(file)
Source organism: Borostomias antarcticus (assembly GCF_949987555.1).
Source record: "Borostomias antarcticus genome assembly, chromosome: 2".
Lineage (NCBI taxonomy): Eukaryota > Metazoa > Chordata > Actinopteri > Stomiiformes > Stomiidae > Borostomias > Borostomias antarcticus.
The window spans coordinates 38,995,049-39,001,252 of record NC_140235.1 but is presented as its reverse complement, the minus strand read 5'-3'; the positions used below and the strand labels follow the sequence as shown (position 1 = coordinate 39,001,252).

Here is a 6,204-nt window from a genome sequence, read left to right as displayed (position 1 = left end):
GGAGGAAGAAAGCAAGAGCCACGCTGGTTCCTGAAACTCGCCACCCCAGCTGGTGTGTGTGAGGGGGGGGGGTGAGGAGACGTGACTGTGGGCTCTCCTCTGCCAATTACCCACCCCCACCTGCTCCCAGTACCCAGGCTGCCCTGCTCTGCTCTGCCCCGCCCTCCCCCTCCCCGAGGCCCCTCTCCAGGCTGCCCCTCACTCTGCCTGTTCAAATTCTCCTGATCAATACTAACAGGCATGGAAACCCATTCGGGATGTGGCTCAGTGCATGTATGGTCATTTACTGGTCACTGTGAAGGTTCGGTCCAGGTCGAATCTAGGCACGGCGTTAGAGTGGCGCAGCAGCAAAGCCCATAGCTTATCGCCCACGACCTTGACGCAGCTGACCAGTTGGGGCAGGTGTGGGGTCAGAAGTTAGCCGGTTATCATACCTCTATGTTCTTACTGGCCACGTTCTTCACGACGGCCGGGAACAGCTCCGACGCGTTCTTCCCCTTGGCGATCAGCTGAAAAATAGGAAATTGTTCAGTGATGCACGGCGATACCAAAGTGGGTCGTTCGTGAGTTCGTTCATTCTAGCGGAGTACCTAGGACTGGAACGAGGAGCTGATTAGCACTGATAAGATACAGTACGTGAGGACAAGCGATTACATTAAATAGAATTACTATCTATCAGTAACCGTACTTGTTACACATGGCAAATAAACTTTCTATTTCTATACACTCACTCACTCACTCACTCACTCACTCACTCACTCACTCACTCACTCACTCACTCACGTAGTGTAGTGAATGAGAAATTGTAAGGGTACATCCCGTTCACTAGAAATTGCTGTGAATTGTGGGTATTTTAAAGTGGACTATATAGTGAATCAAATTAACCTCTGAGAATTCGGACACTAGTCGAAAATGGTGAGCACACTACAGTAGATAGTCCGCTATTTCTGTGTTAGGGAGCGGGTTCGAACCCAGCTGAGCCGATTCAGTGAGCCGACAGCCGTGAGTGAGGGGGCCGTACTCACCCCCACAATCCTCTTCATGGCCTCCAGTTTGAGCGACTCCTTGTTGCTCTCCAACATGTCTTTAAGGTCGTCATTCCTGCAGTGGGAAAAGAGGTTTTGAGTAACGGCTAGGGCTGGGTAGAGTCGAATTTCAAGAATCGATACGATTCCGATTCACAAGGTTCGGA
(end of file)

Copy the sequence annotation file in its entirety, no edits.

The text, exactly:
Source organism: Borostomias antarcticus (assembly GCF_949987555.1).
Source record: "Borostomias antarcticus genome assembly, chromosome: 2".
Lineage (NCBI taxonomy): Eukaryota > Metazoa > Chordata > Actinopteri > Stomiiformes > Stomiidae > Borostomias > Borostomias antarcticus.
The window spans coordinates 38,995,049-39,001,252 of record NC_140235.1 but is presented as its reverse complement, the minus strand read 5'-3'; the positions used below and the strand labels follow the sequence as shown (position 1 = coordinate 39,001,252).

Here is a 6,204-nt window from a genome sequence, read left to right as displayed (position 1 = left end):
GGAGGAAGAAAGCAAGAGCCACGCTGGTTCCTGAAACTCGCCACCCCAGCTGGTGTGTGTGAGGGGGGGGGGTGAGGAGACGTGACTGTGGGCTCTCCTCTGCCAATTACCCACCCCCACCTGCTCCCAGTACCCAGGCTGCCCTGCTCTGCTCTGCCCCGCCCTCCCCCTCCCCGAGGCCCCTCTCCAGGCTGCCCCTCACTCTGCCTGTTCAAATTCTCCTGATCAATACTAACAGGCATGGAAACCCATTCGGGATGTGGCTCAGTGCATGTATGGTCATTTACTGGTCACTGTGAAGGTTCGGTCCAGGTCGAATCTAGGCACGGCGTTAGAGTGGCGCAGCAGCAAAGCCCATAGCTTATCGCCCACGACCTTGACGCAGCTGACCAGTTGGGGCAGGTGTGGGGTCAGAAGTTAGCCGGTTATCATACCTCTATGTTCTTACTGGCCACGTTCTTCACGACGGCCGGGAACAGCTCCGACGCGTTCTTCCCCTTGGCGATCAGCTGAAAAATAGGAAATTGTTCAGTGATGCACGGCGATACCAAAGTGGGTCGTTCGTGAGTTCGTTCATTCTAGCGGAGTACCTAGGACTGGAACGAGGAGCTGATTAGCACTGATAAGATACAGTACGTGAGGACAAGCGATTACATTAAATAGAATTACTATCTATCAGTAACCGTACTTGTTACACATGGCAAATAAACTTTCTATTTCTATACACTCACTCACTCACTCACTCACTCACTCACTCACTCACTCACTCACTCACTCACTCACGTAGTGTAGTGAATGAGAAATTGTAAGGGTACATCCCGTTCACTAGAAATTGCTGTGAATTGTGGGTATTTTAAAGTGGACTATATAGTGAATCAAATTAACCTCTGAGAATTCGGACACTAGTCGAAAATGGTGAGCACACTACAGTAGATAGTCCGCTATTTCTGTGTTAGGGAGCGGGTTCGAACCCAGCTGAGCCGATTCAGTGAGCCGACAGCCGTGAGTGAGGGGGCCGTACTCACCCCCACAATCCTCTTCATGGCCTCCAGTTTGAGCGACTCCTTGTTGCTCTCCAACATGTCTTTAAGGTCGTCATTCCTGCAGTGGGAAAAGAGGTTTTGAGTAACGGCTAGGGCTGGGTAGAGTCGAATTTCAAGAATCGATACGATTCCGATTCACAAGGTTCGGA